General William F. Draper This story from the general’s autobiography, Recollections of a Varied Career, is about his memories of Hopedale, from his arrival in 1853 at the age of eleven, until about the time he joined the army in 1861.

Dr. Emily Gay   

Elizabeth Humphrey   

Abby Hills Price  

Address of Abby Price to the Worcester Women’s Rights Convention    

Article by Abby Price concerning the 1853 state Constitutional Convention  

Abby Price and the “Free Love” Episode

Gilbert Thompson   Thompson, who grew up in Hopedale after his mother joined the Community in 1849, was one of the 33 founding members of the National Geographic Society and the first American to use fingerprints for identification.

Almon Thwing       the Thwing Mill site   

The Thwing Family  

Cora Scott   

Octagon Houses  

Abby Kelley Foster   

The Wilmarths and the Water Cure  

Hopedale and the Drapers   A summary of Hopedale’s history by Lewis Hovey, written in 1909.

The Hopedale Parish             Hopedale Parish Centennial   

The Practical Christian  The Community newspaper. It was published from 1840 to 1860. So far, only the papers for 1840-41 are online.

History of Hopedale by Adin Ballou – Published in the 1889 edition of History of Worcester County.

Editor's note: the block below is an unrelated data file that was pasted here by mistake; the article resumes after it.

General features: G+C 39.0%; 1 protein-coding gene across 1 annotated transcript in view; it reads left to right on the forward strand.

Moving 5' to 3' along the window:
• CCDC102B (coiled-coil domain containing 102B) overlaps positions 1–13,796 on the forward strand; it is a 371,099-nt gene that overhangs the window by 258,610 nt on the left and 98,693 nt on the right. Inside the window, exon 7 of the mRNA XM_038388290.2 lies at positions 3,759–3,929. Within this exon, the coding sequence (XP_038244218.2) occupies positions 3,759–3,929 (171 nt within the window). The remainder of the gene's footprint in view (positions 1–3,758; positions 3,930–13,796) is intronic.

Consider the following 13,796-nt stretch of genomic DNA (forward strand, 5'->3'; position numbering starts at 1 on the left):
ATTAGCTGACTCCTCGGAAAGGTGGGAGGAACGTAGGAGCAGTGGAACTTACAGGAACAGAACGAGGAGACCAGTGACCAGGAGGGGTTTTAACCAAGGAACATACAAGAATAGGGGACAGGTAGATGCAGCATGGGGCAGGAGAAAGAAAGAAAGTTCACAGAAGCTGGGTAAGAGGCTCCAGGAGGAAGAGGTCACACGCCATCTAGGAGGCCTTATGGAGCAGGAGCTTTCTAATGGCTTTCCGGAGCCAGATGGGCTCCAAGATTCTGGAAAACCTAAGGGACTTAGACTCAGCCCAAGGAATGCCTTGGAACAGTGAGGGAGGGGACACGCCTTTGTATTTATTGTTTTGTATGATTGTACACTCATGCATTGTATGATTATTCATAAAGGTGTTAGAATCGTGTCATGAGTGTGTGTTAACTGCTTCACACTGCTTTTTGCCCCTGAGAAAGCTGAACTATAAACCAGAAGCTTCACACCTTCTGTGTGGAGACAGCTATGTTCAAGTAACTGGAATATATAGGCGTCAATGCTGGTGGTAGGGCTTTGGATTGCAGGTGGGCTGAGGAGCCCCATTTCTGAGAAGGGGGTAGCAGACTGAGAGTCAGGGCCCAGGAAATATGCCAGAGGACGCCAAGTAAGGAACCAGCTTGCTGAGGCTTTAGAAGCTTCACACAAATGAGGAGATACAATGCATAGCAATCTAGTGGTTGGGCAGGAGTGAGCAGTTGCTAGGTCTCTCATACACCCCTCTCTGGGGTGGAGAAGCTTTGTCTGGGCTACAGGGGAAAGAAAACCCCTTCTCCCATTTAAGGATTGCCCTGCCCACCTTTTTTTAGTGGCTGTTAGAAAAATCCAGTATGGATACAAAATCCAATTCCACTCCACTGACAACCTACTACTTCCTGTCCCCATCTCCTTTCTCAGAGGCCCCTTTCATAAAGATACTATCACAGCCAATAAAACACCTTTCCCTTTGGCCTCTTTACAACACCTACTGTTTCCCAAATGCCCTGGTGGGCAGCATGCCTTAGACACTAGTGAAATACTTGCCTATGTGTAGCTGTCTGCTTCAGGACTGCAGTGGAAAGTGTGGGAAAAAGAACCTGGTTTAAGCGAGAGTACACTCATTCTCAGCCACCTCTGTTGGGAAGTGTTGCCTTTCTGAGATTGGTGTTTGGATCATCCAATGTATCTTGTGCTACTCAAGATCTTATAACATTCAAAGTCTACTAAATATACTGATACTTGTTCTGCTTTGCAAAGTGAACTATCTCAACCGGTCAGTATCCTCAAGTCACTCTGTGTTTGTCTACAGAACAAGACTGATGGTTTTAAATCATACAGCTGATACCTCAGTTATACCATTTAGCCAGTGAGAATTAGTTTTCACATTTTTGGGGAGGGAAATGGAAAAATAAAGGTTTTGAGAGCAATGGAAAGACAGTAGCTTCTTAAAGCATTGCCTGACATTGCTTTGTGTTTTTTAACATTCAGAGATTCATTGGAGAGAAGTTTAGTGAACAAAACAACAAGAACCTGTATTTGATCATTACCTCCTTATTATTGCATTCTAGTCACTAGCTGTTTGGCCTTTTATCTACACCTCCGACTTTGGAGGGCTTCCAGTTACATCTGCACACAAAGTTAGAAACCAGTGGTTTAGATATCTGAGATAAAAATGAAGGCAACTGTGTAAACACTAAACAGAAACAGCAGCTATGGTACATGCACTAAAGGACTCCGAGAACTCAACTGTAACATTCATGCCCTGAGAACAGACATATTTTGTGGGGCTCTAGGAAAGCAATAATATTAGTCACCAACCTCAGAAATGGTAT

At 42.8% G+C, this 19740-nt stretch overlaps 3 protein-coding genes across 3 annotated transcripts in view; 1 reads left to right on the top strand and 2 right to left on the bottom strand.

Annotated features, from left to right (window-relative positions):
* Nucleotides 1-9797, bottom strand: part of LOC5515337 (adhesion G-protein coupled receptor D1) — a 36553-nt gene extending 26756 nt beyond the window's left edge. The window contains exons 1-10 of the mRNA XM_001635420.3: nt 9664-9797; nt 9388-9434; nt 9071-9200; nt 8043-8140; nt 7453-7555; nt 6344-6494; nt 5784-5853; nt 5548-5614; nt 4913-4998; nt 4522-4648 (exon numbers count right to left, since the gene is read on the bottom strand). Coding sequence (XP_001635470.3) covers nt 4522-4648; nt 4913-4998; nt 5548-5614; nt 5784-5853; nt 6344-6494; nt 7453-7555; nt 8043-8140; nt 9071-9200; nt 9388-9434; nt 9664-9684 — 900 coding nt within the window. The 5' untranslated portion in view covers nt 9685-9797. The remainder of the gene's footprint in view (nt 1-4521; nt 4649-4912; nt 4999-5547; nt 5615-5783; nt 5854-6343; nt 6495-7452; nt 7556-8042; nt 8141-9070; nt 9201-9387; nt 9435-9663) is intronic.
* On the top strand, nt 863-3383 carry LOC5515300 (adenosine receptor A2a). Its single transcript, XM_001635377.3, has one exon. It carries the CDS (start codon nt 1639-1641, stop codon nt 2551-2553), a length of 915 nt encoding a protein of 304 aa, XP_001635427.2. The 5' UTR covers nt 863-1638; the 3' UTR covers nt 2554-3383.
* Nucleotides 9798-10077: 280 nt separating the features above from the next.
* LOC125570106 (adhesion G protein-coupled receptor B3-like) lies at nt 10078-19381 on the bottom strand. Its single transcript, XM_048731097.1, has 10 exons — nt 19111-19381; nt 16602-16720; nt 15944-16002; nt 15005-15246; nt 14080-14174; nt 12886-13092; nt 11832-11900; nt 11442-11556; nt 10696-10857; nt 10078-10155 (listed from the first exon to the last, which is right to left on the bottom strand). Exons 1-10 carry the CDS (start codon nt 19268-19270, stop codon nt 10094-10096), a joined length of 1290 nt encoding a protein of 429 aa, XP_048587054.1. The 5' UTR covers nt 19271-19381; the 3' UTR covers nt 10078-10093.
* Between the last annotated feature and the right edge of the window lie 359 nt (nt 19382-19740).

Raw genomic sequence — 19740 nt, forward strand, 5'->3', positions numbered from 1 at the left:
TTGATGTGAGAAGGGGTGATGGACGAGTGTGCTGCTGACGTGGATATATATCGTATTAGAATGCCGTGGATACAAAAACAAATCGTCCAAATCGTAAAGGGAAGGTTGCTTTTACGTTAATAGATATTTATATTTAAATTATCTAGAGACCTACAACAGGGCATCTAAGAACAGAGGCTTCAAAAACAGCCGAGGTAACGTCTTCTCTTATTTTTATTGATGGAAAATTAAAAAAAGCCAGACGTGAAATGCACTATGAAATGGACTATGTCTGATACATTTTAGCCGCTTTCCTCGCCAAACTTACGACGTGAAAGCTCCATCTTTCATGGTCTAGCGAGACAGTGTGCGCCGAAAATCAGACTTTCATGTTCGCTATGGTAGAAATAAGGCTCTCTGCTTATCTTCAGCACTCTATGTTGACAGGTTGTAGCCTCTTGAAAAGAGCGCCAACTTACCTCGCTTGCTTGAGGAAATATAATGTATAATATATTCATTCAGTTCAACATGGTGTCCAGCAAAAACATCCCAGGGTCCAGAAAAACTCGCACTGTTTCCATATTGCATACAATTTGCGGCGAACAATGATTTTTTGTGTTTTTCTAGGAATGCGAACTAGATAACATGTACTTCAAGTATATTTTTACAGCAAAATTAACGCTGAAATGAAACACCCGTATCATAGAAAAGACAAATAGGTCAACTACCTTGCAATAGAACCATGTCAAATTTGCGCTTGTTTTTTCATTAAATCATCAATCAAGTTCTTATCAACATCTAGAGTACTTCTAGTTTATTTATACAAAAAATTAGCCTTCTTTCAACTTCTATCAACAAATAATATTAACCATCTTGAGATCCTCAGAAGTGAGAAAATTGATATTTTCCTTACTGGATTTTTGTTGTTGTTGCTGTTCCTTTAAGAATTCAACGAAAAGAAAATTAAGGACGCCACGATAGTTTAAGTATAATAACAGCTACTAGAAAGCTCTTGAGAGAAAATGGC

Hopedale Reminiscences Menu   Memories from childhood of people who grew up in the Hopedale Community.

Patricia Hatch and the Hopedale Community – discoveries, comments and questions about the Community and its members.  

Ballou’s History of Milford   

Hopedale Community Centennial Pageant, 1942   

List of Hopedale Community books, papers, records, etc on microfilm and in the safe at the Bancroft Memorial Library.   

   Hopedale Remimiscences               HOME    

                    Articles on the Hopedale Community by Ernest R. Dalton

Ernest Rockwell Dalton grew up at 135 Dutcher Street, and graduated from Hopedale High School (then, of course, called General Draper High School) in 1933. He spoke at graduation, giving an address titled The Qunshepaug Plantation. In 1937 he graduated from Bowdoin College, and by the fall of the year, he was at Harvard. In June and July of 1938, the Milford Daily News printed the twenty-eight articles on the Hopedale Community that are listed below. As he relates in the first of them, The Story of Hopedale, he wrote “this short history of the Hopedale Community” was done as part of a discussion group in American Social History conducted by Prof. Arthur M. Schlesinger, Sr. The 1939 Hopedale census gives Dalton’s occupation as teacher, but I don’t know where. The only other things I’ve learned about Dalton is that in 1940 he received a Littauer Fellowship, (see below menu) and in 1947 he wrote a 762 page book, published by the Harvard Graduate School of Education, titled A Study of the Metropolitan-industrial Area of Southern Worcester County, Massachusetts, in Regard to Its Structural Organization for Education and Related Governmental Services.